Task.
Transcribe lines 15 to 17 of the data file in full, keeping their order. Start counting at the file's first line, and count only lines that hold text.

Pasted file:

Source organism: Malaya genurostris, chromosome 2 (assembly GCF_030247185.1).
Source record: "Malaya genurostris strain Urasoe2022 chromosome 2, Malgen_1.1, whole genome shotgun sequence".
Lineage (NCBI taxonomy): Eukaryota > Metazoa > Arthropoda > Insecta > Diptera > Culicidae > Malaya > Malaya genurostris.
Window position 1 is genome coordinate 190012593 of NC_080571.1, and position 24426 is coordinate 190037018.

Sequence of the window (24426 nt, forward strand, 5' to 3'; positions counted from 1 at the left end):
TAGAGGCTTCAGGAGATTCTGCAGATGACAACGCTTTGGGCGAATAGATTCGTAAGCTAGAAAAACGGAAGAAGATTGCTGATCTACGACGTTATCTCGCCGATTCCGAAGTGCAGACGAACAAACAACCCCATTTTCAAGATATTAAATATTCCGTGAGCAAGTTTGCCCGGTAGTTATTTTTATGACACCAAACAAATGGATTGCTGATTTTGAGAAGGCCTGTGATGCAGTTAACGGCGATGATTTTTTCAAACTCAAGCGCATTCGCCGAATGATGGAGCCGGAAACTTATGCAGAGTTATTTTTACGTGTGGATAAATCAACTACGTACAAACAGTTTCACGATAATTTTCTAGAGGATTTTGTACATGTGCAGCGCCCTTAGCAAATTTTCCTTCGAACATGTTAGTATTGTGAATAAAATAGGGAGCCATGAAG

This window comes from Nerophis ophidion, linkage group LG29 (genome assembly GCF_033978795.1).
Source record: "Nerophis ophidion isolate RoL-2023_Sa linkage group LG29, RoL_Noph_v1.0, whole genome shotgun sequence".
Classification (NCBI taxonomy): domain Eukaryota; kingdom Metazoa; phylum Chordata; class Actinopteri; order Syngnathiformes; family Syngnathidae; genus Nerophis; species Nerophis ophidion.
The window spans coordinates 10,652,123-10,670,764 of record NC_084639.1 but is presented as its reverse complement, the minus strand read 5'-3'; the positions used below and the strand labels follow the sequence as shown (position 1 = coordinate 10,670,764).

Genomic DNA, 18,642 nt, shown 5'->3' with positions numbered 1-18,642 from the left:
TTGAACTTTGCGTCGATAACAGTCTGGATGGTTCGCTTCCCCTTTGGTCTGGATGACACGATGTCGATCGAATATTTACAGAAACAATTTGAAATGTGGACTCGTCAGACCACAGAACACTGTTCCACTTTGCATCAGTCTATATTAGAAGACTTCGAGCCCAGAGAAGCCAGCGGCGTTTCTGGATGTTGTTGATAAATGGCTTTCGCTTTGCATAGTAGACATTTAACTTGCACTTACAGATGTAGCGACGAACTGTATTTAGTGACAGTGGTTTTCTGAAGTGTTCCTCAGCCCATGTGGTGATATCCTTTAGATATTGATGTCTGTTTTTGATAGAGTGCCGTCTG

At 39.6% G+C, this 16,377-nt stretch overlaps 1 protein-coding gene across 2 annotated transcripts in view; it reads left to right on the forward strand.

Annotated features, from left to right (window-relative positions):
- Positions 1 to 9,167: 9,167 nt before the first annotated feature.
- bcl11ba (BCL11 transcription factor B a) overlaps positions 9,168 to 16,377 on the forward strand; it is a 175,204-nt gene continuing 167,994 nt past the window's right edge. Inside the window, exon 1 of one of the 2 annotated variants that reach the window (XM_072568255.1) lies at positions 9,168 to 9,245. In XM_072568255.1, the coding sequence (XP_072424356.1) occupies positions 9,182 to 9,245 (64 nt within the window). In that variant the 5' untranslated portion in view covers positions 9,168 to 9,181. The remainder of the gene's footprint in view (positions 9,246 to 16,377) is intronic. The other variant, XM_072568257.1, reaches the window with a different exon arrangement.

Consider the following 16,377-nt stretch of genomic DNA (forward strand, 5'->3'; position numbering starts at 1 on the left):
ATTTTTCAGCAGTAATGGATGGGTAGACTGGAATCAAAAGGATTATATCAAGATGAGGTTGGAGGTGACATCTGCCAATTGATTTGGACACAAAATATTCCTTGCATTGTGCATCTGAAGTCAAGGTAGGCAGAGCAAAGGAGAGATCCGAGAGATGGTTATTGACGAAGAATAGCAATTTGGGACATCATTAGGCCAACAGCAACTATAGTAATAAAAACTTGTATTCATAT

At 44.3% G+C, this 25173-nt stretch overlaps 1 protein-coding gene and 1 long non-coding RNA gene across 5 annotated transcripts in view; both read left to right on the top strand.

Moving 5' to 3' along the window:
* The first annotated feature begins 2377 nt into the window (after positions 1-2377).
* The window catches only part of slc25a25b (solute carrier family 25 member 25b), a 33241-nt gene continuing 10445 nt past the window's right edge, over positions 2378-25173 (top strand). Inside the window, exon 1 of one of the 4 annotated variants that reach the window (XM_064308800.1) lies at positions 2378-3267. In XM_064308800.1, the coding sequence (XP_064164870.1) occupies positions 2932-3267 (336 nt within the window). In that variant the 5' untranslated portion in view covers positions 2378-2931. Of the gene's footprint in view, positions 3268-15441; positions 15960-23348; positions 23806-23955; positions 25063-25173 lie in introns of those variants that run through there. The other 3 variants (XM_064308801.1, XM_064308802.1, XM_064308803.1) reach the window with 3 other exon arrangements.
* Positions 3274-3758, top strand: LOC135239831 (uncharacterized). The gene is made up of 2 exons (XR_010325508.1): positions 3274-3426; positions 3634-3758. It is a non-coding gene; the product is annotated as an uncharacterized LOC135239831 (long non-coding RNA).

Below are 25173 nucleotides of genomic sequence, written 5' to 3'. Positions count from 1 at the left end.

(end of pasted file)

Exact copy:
- Positions 1 to 9,167: 9,167 nt before the first annotated feature.
- bcl11ba (BCL11 transcription factor B a) overlaps positions 9,168 to 16,377 on the forward strand; it is a 175,204-nt gene continuing 167,994 nt past the window's right edge. Inside the window, exon 1 of one of the 2 annotated variants that reach the window (XM_072568255.1) lies at positions 9,168 to 9,245. In XM_072568255.1, the coding sequence (XP_072424356.1) occupies positions 9,182 to 9,245 (64 nt within the window). In that variant the 5' untranslated portion in view covers positions 9,168 to 9,181. The remainder of the gene's footprint in view (positions 9,246 to 16,377) is intronic. The other variant, XM_072568257.1, reaches the window with a different exon arrangement.

Consider the following 16,377-nt stretch of genomic DNA (forward strand, 5'->3'; position numbering starts at 1 on the left):